THERAPEUTIC OPTIONS, EVOLUTION, AND FOLLOW-UP IN LIVER HYDATIDOSIS: A LITERATURE REVIEW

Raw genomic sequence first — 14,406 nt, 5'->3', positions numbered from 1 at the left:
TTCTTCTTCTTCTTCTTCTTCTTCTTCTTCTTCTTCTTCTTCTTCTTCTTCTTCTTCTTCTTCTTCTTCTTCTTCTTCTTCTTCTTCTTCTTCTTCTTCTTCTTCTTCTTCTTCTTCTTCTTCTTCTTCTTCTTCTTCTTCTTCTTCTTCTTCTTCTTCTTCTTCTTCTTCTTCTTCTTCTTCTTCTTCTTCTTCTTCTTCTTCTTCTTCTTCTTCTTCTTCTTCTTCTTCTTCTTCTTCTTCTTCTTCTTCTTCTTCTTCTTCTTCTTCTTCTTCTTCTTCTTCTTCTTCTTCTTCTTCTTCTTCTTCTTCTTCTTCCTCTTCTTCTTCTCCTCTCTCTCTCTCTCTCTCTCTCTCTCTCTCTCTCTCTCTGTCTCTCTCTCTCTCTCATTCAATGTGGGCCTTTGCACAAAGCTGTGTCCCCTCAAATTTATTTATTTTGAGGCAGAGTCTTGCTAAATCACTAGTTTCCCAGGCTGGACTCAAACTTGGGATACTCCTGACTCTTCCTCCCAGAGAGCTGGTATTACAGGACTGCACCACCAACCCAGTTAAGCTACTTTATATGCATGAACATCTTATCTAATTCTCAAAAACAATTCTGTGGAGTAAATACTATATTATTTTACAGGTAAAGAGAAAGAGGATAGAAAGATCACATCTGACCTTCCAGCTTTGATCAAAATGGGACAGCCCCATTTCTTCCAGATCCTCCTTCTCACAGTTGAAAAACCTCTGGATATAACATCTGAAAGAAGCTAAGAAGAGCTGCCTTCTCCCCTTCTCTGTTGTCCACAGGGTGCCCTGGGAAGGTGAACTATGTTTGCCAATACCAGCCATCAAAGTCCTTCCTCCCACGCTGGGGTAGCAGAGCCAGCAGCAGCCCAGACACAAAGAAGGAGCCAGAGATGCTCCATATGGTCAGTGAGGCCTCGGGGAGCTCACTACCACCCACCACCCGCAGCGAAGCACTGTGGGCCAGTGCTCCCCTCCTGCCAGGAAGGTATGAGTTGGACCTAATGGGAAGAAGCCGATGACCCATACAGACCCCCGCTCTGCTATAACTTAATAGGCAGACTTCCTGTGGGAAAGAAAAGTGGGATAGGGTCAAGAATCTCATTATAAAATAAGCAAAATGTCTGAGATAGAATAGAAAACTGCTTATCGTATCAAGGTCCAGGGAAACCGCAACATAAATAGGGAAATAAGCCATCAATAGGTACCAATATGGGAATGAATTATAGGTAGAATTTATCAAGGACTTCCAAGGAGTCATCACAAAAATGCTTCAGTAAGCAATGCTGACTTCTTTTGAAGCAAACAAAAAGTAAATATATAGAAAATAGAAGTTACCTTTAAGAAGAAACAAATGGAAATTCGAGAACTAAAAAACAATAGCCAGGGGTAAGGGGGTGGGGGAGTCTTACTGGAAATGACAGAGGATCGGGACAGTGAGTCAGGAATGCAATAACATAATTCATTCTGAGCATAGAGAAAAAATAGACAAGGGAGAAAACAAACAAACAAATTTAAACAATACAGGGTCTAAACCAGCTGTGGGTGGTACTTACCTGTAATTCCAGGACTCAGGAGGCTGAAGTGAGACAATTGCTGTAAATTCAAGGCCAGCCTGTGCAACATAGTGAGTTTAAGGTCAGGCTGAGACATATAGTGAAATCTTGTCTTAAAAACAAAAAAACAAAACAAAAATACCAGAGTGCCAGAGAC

Hydatidosis is a disease affecting most commonly liver and lungs, and it is caused by the infection that, in humans, is due to the larval stage of the Echinococcus granulosus. These complexes generate cystic hydatid disease characterized by unilocular cystic lesions. The disease spreads mostly in geographical areas with a large amount of livestock, and it is closely associated with dogs. The mechanic action produced on the tissues by the progressive growth of the cyst, even if with certain limitations, relates to the entity of the symptomatology. The diagnosis can be based on abdominal ultrasonography, which represents the golden standard and serology, or using more refined techniques such as Magnetic Resonance Imaging or Computed Tomography. The optimal treatment for hepatic cystic echinococcosis has not been fully determined, but it can follow a conservative method (benzimidazoles therapy, percutaneous evacuation, or a watch and wait policy) and a surgical way (by open or laparoscopic cyst approach). The prognosis is favorable in cases of unique cysts, in a location where it is easily removed by surgical intervention or if it positively responds to pharmacological treatment or to Percutaneous Aspiration Injection and Reaspiration (PAIR) technique.